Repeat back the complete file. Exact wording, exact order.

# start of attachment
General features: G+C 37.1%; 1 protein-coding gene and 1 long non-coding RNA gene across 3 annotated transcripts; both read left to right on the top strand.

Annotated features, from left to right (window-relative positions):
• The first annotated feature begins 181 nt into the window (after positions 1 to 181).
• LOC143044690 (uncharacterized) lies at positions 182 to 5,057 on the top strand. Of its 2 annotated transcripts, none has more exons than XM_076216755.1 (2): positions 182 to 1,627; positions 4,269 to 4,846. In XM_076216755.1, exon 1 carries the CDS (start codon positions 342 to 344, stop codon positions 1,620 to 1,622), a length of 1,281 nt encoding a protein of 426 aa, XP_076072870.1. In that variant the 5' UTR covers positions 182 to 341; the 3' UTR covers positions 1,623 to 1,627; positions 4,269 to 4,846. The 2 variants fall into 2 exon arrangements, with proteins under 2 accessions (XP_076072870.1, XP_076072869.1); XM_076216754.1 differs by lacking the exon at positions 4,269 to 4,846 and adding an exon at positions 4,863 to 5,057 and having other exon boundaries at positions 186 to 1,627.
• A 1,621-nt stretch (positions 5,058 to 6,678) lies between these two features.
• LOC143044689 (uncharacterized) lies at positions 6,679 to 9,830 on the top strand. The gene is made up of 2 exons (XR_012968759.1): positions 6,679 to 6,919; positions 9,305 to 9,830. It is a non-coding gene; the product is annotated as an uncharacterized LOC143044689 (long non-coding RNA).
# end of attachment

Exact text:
General features: G+C 37.1%; 1 protein-coding gene and 1 long non-coding RNA gene across 3 annotated transcripts; both read left to right on the top strand.

Annotated features, from left to right (window-relative positions):
• The first annotated feature begins 181 nt into the window (after positions 1 to 181).
• LOC143044690 (uncharacterized) lies at positions 182 to 5,057 on the top strand. Of its 2 annotated transcripts, none has more exons than XM_076216755.1 (2): positions 182 to 1,627; positions 4,269 to 4,846. In XM_076216755.1, exon 1 carries the CDS (start codon positions 342 to 344, stop codon positions 1,620 to 1,622), a length of 1,281 nt encoding a protein of 426 aa, XP_076072870.1. In that variant the 5' UTR covers positions 182 to 341; the 3' UTR covers positions 1,623 to 1,627; positions 4,269 to 4,846. The 2 variants fall into 2 exon arrangements, with proteins under 2 accessions (XP_076072870.1, XP_076072869.1); XM_076216754.1 differs by lacking the exon at positions 4,269 to 4,846 and adding an exon at positions 4,863 to 5,057 and having other exon boundaries at positions 186 to 1,627.
• A 1,621-nt stretch (positions 5,058 to 6,678) lies between these two features.
• LOC143044689 (uncharacterized) lies at positions 6,679 to 9,830 on the top strand. The gene is made up of 2 exons (XR_012968759.1): positions 6,679 to 6,919; positions 9,305 to 9,830. It is a non-coding gene; the product is annotated as an uncharacterized LOC143044689 (long non-coding RNA).